Gerard Manley Hopkins: The Poem ‘Peace’
I’m not entirely sure why I feel compelled to share this short poem by Hopkins other than these days of financial turmoil, violence in the world, political instability in this country and elsewhere seems to evoke a longing for some sort of peace that is more stable, more longstanding than what is offered “piecemeal,” to borrow Hopkins’s descriptor. I hope that you will find this poetic reflection edifying and, as it has for me, lead you to pray for a peace that is substantive and divine. Such peace is not found in the fleeting power reversals and violent victories of human action, but in the surrender of such power and the foregoing of violence that the Gospel calls all humankind to embrace. Indeed that peace is a proper noun (Peace) as Hopkins indicates, and that Peace is Christ.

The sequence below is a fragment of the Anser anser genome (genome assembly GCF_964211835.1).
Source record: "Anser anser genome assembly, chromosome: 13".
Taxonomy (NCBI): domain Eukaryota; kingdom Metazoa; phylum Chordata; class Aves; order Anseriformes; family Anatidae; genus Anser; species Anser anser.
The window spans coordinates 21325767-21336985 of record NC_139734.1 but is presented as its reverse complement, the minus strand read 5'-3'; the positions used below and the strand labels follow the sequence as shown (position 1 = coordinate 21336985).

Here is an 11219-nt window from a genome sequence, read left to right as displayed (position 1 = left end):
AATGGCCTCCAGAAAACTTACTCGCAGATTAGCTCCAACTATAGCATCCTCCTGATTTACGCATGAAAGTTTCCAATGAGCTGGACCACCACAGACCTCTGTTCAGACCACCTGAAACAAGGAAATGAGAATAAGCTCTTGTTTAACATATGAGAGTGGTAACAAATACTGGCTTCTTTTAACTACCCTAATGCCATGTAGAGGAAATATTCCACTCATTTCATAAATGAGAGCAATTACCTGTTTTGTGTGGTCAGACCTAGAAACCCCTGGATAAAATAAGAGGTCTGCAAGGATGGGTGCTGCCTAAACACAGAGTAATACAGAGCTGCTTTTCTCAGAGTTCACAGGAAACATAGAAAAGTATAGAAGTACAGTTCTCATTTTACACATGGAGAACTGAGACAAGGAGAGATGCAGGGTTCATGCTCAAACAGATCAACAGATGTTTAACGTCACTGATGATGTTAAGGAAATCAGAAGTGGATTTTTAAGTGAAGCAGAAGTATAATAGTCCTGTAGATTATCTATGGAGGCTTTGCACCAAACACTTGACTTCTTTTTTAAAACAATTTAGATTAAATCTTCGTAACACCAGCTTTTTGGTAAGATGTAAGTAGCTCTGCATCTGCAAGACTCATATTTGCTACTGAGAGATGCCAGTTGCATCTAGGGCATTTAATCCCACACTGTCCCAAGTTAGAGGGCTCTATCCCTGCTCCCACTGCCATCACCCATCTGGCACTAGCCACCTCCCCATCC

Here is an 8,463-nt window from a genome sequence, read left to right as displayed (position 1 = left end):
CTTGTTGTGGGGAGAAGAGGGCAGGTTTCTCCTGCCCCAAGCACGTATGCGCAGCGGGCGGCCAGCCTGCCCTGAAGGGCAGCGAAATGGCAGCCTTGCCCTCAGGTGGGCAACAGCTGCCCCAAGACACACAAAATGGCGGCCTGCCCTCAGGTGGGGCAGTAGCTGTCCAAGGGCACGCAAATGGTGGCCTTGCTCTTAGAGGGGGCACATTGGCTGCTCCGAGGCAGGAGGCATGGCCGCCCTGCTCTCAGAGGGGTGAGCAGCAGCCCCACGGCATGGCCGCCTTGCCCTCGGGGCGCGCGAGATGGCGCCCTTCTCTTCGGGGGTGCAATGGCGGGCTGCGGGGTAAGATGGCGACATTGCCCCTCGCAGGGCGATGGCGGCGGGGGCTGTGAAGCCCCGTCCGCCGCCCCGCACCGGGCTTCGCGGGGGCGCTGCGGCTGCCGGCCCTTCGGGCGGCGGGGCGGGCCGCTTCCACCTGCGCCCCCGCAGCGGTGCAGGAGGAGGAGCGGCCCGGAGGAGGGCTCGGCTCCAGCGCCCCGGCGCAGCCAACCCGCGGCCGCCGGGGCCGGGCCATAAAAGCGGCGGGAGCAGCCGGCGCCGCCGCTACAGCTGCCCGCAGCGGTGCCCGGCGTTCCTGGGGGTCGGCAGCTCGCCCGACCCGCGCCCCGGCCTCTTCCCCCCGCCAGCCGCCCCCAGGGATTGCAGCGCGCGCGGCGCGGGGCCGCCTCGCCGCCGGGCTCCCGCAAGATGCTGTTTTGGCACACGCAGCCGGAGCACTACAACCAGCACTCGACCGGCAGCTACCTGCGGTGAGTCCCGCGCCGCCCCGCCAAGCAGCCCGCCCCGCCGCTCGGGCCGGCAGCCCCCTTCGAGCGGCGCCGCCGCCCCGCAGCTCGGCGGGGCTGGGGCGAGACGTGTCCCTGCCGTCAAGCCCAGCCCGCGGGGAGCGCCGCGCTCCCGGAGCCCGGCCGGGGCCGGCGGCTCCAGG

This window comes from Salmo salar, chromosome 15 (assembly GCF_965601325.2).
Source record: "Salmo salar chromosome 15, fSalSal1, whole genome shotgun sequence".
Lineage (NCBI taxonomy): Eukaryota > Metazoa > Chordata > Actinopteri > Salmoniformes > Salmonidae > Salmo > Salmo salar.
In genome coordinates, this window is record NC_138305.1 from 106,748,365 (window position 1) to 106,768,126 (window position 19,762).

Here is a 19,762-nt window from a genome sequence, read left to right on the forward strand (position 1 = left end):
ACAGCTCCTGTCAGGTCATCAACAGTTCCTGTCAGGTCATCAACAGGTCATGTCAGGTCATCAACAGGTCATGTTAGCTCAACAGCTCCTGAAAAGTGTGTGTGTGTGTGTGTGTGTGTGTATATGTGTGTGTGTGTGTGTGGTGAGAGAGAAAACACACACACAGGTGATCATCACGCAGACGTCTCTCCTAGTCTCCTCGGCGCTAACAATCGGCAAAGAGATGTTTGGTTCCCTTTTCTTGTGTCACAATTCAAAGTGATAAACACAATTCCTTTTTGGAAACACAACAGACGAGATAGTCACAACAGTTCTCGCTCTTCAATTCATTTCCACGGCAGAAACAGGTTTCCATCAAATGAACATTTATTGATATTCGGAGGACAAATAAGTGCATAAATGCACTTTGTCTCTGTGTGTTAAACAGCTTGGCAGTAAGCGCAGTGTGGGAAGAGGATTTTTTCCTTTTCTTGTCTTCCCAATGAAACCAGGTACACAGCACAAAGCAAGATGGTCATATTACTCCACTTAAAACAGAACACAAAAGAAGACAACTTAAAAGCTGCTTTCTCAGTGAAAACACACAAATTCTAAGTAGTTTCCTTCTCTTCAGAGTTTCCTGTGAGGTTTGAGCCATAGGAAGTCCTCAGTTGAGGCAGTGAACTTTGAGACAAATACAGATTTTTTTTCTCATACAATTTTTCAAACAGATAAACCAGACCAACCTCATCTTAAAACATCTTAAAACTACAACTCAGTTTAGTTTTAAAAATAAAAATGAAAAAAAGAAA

When will you ever, Peace, wild wooddove, shy wings shut,
Your round me roaming end, and under be my boughs?
When, when, Peace, will you, Peace? I’ll not play hypocrite
To own my heart: I yield you do come sometimes; but
That piecemeal peace is poor peace. What pure Peace allows
Alarms of wars, the daunting wars, the death of it?
O surely, reaving Peace, my Lord should leave in lieu
Some good! And so he does leave Patience exquisite,
That plumes to Peace thereafter. And when Peace here does house
He Comes with work to do, he does not come to coo,
He comes to brood and sit.